Investors in Geron ( GERN) -- the stock market's largest player in embryonic stem cell research -- could feel good long before the company discovers any miracle cures.

In the eyes of some, in fact, Geron seems to be dropping hints that it's doing well already. Experts point to two looming events, both set for June, as signs of a possible breakout.

First, Geron will follow through on a promise made months ago to establish the exercise price on 4.125 million warrants for its stock. The warrants, issued in December and February, will be priced based on the stock's value during a narrow trading window ending June 12. Holders can cash in those warrants, beginning June 13, by paying 120% of the average stock price during the previous five sessions, with an upper limit set at $12.14 a share.

Geron's stock, while lifted a week ago by exposure in a prominent Barron's article, fetches just $7.18 a share right now.

"Are those warrant holders keeping a lid on the price right now?" asks Robert Lawton, managing partner of New York's Catoosa Fund. "I can think of 4.125 million reasons why they might."

Lawton, for one, has never seen a company arrange to price warrants during a specific period months after their grant date. When questioned by TheStreet.com, Geron itself declined to explain the arrangement or identify who the warrant holders might be. Meanwhile, partly because of this odd scenario, Lawton's firm has invested heavily in Geron -- a biotechnology company that it likes anyway -- in anticipation of a quick return.

"I have seldom directed my firms to take significant long positions in the biotech sector," Lawton admits. But we "have found some significant success on those rare occasions when we have done so."

Meanwhile, Lawton wonders if the warrant pricing period was established with some measure of forethought. Importantly, he notes, that pricing period starts just ahead of a medical conference featuring a key update on the company's cancer drug.

For its part, Geron recently gave investors some reason for hope.

"I can tell you that we are proceeding well," Geron CEO Thomas Okarma assured during the company's first-quarter conference call. But "the real interesting activity or information about the drug ... we are going to reserve for the presentation in June -- which will be an important milestone in the development of this drug."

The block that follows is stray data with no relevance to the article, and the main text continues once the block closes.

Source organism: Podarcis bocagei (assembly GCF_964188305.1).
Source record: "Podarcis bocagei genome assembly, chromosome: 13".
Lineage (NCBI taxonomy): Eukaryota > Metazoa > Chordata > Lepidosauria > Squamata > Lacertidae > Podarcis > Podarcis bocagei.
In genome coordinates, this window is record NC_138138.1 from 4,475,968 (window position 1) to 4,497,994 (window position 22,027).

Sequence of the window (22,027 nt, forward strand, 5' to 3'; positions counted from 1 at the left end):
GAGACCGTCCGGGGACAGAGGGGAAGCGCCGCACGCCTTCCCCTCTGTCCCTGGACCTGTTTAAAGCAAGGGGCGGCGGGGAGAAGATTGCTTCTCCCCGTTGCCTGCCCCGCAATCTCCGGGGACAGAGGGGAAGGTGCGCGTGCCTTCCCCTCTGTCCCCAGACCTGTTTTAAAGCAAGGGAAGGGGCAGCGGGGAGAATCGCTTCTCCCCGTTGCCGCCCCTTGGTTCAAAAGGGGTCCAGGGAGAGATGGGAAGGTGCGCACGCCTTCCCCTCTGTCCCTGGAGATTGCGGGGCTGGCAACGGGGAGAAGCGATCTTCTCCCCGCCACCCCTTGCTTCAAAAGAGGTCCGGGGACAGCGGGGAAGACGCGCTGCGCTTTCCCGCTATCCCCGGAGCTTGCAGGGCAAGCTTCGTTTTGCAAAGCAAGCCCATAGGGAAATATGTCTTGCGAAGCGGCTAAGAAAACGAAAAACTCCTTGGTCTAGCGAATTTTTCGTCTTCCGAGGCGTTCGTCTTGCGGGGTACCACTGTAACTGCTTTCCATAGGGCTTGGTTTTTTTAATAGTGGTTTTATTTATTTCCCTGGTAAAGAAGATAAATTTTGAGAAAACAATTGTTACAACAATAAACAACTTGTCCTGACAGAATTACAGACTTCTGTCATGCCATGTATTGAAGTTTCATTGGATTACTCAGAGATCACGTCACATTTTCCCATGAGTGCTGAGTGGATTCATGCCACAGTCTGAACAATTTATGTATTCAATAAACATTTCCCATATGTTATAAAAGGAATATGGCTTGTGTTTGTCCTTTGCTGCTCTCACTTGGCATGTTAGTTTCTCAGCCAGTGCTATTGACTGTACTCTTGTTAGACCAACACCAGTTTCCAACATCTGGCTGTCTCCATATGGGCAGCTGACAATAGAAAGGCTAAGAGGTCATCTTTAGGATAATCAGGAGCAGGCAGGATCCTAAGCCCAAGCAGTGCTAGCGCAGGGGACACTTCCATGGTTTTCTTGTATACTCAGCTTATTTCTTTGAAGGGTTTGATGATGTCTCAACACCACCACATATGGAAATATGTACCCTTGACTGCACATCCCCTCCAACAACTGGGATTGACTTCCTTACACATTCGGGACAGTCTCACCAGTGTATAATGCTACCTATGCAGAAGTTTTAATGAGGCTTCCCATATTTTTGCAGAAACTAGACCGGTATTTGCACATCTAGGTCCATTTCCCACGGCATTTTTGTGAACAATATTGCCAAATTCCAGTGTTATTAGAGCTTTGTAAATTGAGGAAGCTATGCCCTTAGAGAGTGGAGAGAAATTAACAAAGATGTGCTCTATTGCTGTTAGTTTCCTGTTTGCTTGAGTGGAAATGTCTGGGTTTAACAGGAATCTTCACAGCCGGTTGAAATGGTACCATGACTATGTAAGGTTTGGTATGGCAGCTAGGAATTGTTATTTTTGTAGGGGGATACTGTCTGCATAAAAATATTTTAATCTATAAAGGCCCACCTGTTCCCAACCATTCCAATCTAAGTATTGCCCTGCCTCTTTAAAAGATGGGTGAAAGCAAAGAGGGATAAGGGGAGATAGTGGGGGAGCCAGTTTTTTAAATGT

At that conference, Geron will offer widely anticipated updates on GRN163L -- an agent thought to attack the enzyme needed for cancer stem cells to thrive -- for the treatment of leukemia and solid tumors. By now, the company has discovered evidence of the drug's safety and its ability to shrink myeloma stem cells already.

"GRN163L may have the potential to cure (multiple myeloma) by targeting the cancer stem cells," Rodman & Renshaw analyst Ren Benjamin explained earlier this month. Thus, "encouraged by the potential of eliminating cancer stem cells, the company plans to initiate two GRN163L phase II trials in 2Q/3Q07" to expand tests on myeloma and treat a common type of lung cancer.

Around that same timeframe, Geron plans to launch clinical trials of a new cancer vaccine. The company's vaccine program, which has led to a partnership with heavyweight drug-maker Merck ( MRK), has offered some hope for the prevention of prostate cancer already.

Geron now wishes to replicate the success seen in its early prostate cancer studies, targeting myeloma this time around.

"What we have demonstrated in the prostate cancer trials is really robust and reproducible cellular immune responses to the vaccine that generate killer T-cells that kill the patient's tumor," Okarma stated during the company's latest conference call. "This occurs reproducibly throughout the patient population; it is not anecdotal, and it is not one out of 10 patients.